Social Insurance, Information Revelation, and Lack of Commitment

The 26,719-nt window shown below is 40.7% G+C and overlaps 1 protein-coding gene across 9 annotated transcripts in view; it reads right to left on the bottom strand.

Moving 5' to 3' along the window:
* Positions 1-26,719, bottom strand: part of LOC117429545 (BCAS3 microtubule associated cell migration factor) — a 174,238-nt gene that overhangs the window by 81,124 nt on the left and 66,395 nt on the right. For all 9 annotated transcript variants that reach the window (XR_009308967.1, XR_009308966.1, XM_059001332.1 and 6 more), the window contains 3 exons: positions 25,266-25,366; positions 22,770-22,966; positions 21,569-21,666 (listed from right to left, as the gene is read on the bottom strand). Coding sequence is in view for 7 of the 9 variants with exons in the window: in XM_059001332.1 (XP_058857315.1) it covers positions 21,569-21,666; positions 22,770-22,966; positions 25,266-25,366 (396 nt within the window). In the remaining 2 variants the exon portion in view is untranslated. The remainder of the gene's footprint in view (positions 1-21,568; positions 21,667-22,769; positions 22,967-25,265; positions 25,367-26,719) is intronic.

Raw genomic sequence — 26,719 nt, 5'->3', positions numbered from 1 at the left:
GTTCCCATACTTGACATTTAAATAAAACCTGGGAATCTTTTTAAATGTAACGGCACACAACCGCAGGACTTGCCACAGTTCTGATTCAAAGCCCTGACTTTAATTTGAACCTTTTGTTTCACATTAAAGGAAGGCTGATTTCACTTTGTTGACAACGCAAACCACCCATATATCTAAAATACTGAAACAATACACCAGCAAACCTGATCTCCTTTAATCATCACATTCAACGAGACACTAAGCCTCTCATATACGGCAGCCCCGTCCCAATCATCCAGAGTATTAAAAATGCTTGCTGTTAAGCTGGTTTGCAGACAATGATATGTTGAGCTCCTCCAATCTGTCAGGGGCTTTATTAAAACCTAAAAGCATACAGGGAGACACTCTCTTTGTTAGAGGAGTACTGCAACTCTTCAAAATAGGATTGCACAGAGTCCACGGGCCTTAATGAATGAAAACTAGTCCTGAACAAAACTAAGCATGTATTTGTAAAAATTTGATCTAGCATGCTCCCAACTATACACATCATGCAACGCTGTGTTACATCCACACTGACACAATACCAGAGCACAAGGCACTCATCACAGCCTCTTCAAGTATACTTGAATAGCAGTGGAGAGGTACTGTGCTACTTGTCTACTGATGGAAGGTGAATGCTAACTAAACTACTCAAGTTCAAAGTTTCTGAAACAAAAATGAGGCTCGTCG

We consider optimal public provision of unemployment insurance when government‘s ability to commit is imperfect. Unemployed persons privately observe arrivals of job opportunities and choose probabilities of communicating this information to the government. Imperfect commitment implies that full information revelation is generally suboptimal. We define a notion of the social value of information and show that, due to the incentive constraints, it is a convex function of the information revealed. In the optimum each person is provided with an incentive to either reveal his private information fully or not reveal any of it, but the allocation of these incentives may be stochastic. In dynamic economies unemployed persons who enter a period with higher continuation utilities reveal their private information with lower probabilities. The optimal contract can be decentralized by a joint system of unemployment and disability benefits in a way that resembles how these systems are used in practice in developed countries.